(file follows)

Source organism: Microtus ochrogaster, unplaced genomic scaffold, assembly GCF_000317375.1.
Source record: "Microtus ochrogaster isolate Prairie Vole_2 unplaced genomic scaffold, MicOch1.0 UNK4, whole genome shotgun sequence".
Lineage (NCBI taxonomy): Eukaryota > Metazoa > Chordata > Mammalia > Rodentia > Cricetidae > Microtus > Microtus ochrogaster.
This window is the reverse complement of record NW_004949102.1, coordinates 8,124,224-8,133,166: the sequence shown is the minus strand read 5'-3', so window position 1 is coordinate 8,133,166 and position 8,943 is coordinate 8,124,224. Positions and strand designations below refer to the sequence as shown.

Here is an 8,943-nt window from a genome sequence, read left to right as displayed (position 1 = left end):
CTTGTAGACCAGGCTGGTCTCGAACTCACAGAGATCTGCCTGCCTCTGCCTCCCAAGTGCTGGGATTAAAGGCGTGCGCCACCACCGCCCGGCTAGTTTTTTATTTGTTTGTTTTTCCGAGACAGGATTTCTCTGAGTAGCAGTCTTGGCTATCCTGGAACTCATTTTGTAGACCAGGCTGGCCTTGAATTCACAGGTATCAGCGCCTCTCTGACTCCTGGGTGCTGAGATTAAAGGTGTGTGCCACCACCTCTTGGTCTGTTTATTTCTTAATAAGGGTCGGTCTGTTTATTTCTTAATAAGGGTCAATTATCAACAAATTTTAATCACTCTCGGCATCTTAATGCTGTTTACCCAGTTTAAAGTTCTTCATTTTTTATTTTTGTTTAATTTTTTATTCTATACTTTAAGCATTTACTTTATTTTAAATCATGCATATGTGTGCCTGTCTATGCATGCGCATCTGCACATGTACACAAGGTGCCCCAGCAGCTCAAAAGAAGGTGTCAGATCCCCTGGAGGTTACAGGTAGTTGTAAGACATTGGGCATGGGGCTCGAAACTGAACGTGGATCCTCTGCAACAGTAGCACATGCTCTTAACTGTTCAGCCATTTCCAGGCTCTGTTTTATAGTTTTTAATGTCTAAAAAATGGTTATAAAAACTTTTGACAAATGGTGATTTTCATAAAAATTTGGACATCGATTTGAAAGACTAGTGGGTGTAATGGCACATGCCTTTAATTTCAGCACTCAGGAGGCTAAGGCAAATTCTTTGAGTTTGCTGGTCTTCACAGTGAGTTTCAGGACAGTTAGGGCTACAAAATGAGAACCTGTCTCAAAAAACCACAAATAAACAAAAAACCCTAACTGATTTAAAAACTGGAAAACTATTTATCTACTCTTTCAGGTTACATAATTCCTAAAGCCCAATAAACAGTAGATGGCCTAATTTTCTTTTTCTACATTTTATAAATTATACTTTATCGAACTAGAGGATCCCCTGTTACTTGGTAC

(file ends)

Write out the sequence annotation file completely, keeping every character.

Source organism: Microtus ochrogaster, unplaced genomic scaffold, assembly GCF_000317375.1.
Source record: "Microtus ochrogaster isolate Prairie Vole_2 unplaced genomic scaffold, MicOch1.0 UNK4, whole genome shotgun sequence".
Lineage (NCBI taxonomy): Eukaryota > Metazoa > Chordata > Mammalia > Rodentia > Cricetidae > Microtus > Microtus ochrogaster.
This window is the reverse complement of record NW_004949102.1, coordinates 8,124,224-8,133,166: the sequence shown is the minus strand read 5'-3', so window position 1 is coordinate 8,133,166 and position 8,943 is coordinate 8,124,224. Positions and strand designations below refer to the sequence as shown.

Here is an 8,943-nt window from a genome sequence, read left to right as displayed (position 1 = left end):
CTTGTAGACCAGGCTGGTCTCGAACTCACAGAGATCTGCCTGCCTCTGCCTCCCAAGTGCTGGGATTAAAGGCGTGCGCCACCACCGCCCGGCTAGTTTTTTATTTGTTTGTTTTTCCGAGACAGGATTTCTCTGAGTAGCAGTCTTGGCTATCCTGGAACTCATTTTGTAGACCAGGCTGGCCTTGAATTCACAGGTATCAGCGCCTCTCTGACTCCTGGGTGCTGAGATTAAAGGTGTGTGCCACCACCTCTTGGTCTGTTTATTTCTTAATAAGGGTCGGTCTGTTTATTTCTTAATAAGGGTCAATTATCAACAAATTTTAATCACTCTCGGCATCTTAATGCTGTTTACCCAGTTTAAAGTTCTTCATTTTTTATTTTTGTTTAATTTTTTATTCTATACTTTAAGCATTTACTTTATTTTAAATCATGCATATGTGTGCCTGTCTATGCATGCGCATCTGCACATGTACACAAGGTGCCCCAGCAGCTCAAAAGAAGGTGTCAGATCCCCTGGAGGTTACAGGTAGTTGTAAGACATTGGGCATGGGGCTCGAAACTGAACGTGGATCCTCTGCAACAGTAGCACATGCTCTTAACTGTTCAGCCATTTCCAGGCTCTGTTTTATAGTTTTTAATGTCTAAAAAATGGTTATAAAAACTTTTGACAAATGGTGATTTTCATAAAAATTTGGACATCGATTTGAAAGACTAGTGGGTGTAATGGCACATGCCTTTAATTTCAGCACTCAGGAGGCTAAGGCAAATTCTTTGAGTTTGCTGGTCTTCACAGTGAGTTTCAGGACAGTTAGGGCTACAAAATGAGAACCTGTCTCAAAAAACCACAAATAAACAAAAAACCCTAACTGATTTAAAAACTGGAAAACTATTTATCTACTCTTTCAGGTTACATAATTCCTAAAGCCCAATAAACAGTAGATGGCCTAATTTTCTTTTTCTACATTTTATAAATTATACTTTATCGAACTAGAGGATCCCCTGTTACTTGGTAC